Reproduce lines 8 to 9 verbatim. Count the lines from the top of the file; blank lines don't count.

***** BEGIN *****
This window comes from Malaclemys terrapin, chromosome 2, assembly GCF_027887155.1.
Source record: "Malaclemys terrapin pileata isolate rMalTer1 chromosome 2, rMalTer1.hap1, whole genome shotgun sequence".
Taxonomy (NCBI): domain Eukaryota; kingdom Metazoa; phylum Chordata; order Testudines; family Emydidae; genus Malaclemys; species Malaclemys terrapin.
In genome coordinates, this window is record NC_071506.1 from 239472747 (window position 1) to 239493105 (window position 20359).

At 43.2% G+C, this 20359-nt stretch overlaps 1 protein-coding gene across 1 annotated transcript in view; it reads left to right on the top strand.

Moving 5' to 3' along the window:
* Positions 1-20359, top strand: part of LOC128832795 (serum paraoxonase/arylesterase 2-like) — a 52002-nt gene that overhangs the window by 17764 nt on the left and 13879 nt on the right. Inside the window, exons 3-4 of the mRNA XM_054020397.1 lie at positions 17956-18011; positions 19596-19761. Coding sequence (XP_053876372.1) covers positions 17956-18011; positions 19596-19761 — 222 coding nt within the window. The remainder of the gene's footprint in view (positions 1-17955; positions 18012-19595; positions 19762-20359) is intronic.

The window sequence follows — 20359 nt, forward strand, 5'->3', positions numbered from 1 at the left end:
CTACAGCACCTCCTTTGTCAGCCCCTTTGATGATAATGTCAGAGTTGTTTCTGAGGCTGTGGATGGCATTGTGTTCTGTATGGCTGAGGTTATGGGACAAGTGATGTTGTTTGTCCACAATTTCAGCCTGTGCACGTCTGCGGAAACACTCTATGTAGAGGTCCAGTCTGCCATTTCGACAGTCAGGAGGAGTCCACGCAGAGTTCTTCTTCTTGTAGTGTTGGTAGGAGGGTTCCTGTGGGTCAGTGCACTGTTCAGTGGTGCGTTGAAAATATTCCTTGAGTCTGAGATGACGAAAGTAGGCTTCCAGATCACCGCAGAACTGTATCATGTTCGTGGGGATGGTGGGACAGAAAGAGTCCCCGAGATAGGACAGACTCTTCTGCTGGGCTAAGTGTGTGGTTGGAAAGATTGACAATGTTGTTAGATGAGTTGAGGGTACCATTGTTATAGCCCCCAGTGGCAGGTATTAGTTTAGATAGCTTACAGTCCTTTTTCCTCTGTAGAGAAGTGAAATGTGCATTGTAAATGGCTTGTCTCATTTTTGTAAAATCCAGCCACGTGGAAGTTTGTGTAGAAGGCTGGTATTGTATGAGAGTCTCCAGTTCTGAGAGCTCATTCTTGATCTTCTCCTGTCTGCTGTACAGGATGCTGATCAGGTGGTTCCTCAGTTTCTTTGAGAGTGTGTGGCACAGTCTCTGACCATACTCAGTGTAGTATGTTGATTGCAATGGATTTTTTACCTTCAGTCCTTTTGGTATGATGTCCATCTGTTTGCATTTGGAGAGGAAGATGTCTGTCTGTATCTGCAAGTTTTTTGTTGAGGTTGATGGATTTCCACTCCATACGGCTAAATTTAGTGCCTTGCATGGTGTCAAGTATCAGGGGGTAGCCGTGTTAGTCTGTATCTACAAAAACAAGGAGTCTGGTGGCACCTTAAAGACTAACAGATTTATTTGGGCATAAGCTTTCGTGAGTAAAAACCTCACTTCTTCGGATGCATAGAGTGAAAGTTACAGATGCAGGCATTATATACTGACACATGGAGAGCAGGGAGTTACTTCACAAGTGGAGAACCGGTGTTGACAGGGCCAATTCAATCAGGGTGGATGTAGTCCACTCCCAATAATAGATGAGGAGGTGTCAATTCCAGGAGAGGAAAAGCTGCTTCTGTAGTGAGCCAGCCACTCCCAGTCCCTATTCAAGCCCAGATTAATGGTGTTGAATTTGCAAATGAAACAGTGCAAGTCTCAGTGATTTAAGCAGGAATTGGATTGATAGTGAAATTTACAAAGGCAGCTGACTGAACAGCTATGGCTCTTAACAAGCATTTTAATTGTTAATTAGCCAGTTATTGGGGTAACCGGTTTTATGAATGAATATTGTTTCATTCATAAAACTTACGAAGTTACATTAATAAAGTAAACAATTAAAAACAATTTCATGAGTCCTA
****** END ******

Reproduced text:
The window sequence follows — 20359 nt, forward strand, 5'->3', positions numbered from 1 at the left end:
CTACAGCACCTCCTTTGTCAGCCCCTTTGATGATAATGTCAGAGTTGTTTCTGAGGCTGTGGATGGCATTGTGTTCTGTATGGCTGAGGTTATGGGACAAGTGATGTTGTTTGTCCACAATTTCAGCCTGTGCACGTCTGCGGAAACACTCTATGTAGAGGTCCAGTCTGCCATTTCGACAGTCAGGAGGAGTCCACGCAGAGTTCTTCTTCTTGTAGTGTTGGTAGGAGGGTTCCTGTGGGTCAGTGCACTGTTCAGTGGTGCGTTGAAAATATTCCTTGAGTCTGAGATGACGAAAGTAGGCTTCCAGATCACCGCAGAACTGTATCATGTTCGTGGGGATGGTGGGACAGAAAGAGTCCCCGAGATAGGACAGACTCTTCTGCTGGGCTAAGTGTGTGGTTGGAAAGATTGACAATGTTGTTAGATGAGTTGAGGGTACCATTGTTATAGCCCCCAGTGGCAGGTATTAGTTTAGATAGCTTACAGTCCTTTTTCCTCTGTAGAGAAGTGAAATGTGCATTGTAAATGGCTTGTCTCATTTTTGTAAAATCCAGCCACGTGGAAGTTTGTGTAGAAGGCTGGTATTGTATGAGAGTCTCCAGTTCTGAGAGCTCATTCTTGATCTTCTCCTGTCTGCTGTACAGGATGCTGATCAGGTGGTTCCTCAGTTTCTTTGAGAGTGTGTGGCACAGTCTCTGACCATACTCAGTGTAGTATGTTGATTGCAATGGATTTTTTACCTTCAGTCCTTTTGGTATGATGTCCATCTGTTTGCATTTGGAGAGGAAGATGTCTGTCTGTATCTGCAAGTTTTTTGTTGAGGTTGATGGATTTCCACTCCATACGGCTAAATTTAGTGCCTTGCATGGTGTCAAGTATCAGGGGGTAGCCGTGTTAGTCTGTATCTACAAAAACAAGGAGTCTGGTGGCACCTTAAAGACTAACAGATTTATTTGGGCATAAGCTTTCGTGAGTAAAAACCTCACTTCTTCGGATGCATAGAGTGAAAGTTACAGATGCAGGCATTATATACTGACACATGGAGAGCAGGGAGTTACTTCACAAGTGGAGAACCGGTGTTGACAGGGCCAATTCAATCAGGGTGGATGTAGTCCACTCCCAATAATAGATGAGGAGGTGTCAATTCCAGGAGAGGAAAAGCTGCTTCTGTAGTGAGCCAGCCACTCCCAGTCCCTATTCAAGCCCAGATTAATGGTGTTGAATTTGCAAATGAAACAGTGCAAGTCTCAGTGATTTAAGCAGGAATTGGATTGATAGTGAAATTTACAAAGGCAGCTGACTGAACAGCTATGGCTCTTAACAAGCATTTTAATTGTTAATTAGCCAGTTATTGGGGTAACCGGTTTTATGAATGAATATTGTTTCATTCATAAAACTTACGAAGTTACATTAATAAAGTAAACAATTAAAAACAATTTCATGAGTCCTA